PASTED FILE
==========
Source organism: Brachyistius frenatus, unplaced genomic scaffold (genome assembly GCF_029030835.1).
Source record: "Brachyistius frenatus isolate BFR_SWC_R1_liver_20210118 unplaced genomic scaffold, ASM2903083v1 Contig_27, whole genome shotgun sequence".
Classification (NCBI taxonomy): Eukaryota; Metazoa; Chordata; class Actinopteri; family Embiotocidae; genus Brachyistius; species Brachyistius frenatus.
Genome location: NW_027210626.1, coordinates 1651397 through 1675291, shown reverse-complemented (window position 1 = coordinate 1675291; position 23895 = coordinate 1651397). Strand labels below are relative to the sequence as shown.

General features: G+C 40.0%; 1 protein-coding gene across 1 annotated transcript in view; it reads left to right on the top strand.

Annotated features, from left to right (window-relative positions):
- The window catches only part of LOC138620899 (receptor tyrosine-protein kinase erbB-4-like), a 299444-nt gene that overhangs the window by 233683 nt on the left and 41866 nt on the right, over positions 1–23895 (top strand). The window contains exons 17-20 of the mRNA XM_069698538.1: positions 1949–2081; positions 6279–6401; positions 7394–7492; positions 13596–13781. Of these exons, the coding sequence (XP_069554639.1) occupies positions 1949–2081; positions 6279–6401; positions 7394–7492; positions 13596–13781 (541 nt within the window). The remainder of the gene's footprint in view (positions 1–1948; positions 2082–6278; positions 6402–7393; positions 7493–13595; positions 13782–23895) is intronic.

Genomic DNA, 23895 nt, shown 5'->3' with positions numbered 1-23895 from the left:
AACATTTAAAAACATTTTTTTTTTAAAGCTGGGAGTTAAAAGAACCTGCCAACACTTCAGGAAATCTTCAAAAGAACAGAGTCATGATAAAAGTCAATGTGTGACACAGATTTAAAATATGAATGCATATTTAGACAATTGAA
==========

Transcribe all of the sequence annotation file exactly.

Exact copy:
Source organism: Brachyistius frenatus, unplaced genomic scaffold (genome assembly GCF_029030835.1).
Source record: "Brachyistius frenatus isolate BFR_SWC_R1_liver_20210118 unplaced genomic scaffold, ASM2903083v1 Contig_27, whole genome shotgun sequence".
Classification (NCBI taxonomy): Eukaryota; Metazoa; Chordata; class Actinopteri; family Embiotocidae; genus Brachyistius; species Brachyistius frenatus.
Genome location: NW_027210626.1, coordinates 1651397 through 1675291, shown reverse-complemented (window position 1 = coordinate 1675291; position 23895 = coordinate 1651397). Strand labels below are relative to the sequence as shown.

General features: G+C 40.0%; 1 protein-coding gene across 1 annotated transcript in view; it reads left to right on the top strand.

Annotated features, from left to right (window-relative positions):
- The window catches only part of LOC138620899 (receptor tyrosine-protein kinase erbB-4-like), a 299444-nt gene that overhangs the window by 233683 nt on the left and 41866 nt on the right, over positions 1–23895 (top strand). The window contains exons 17-20 of the mRNA XM_069698538.1: positions 1949–2081; positions 6279–6401; positions 7394–7492; positions 13596–13781. Of these exons, the coding sequence (XP_069554639.1) occupies positions 1949–2081; positions 6279–6401; positions 7394–7492; positions 13596–13781 (541 nt within the window). The remainder of the gene's footprint in view (positions 1–1948; positions 2082–6278; positions 6402–7393; positions 7493–13595; positions 13782–23895) is intronic.

Genomic DNA, 23895 nt, shown 5'->3' with positions numbered 1-23895 from the left:
AACATTTAAAAACATTTTTTTTTTAAAGCTGGGAGTTAAAAGAACCTGCCAACACTTCAGGAAATCTTCAAAAGAACAGAGTCATGATAAAAGTCAATGTGTGACACAGATTTAAAATATGAATGCATATTTAGACAATTGAA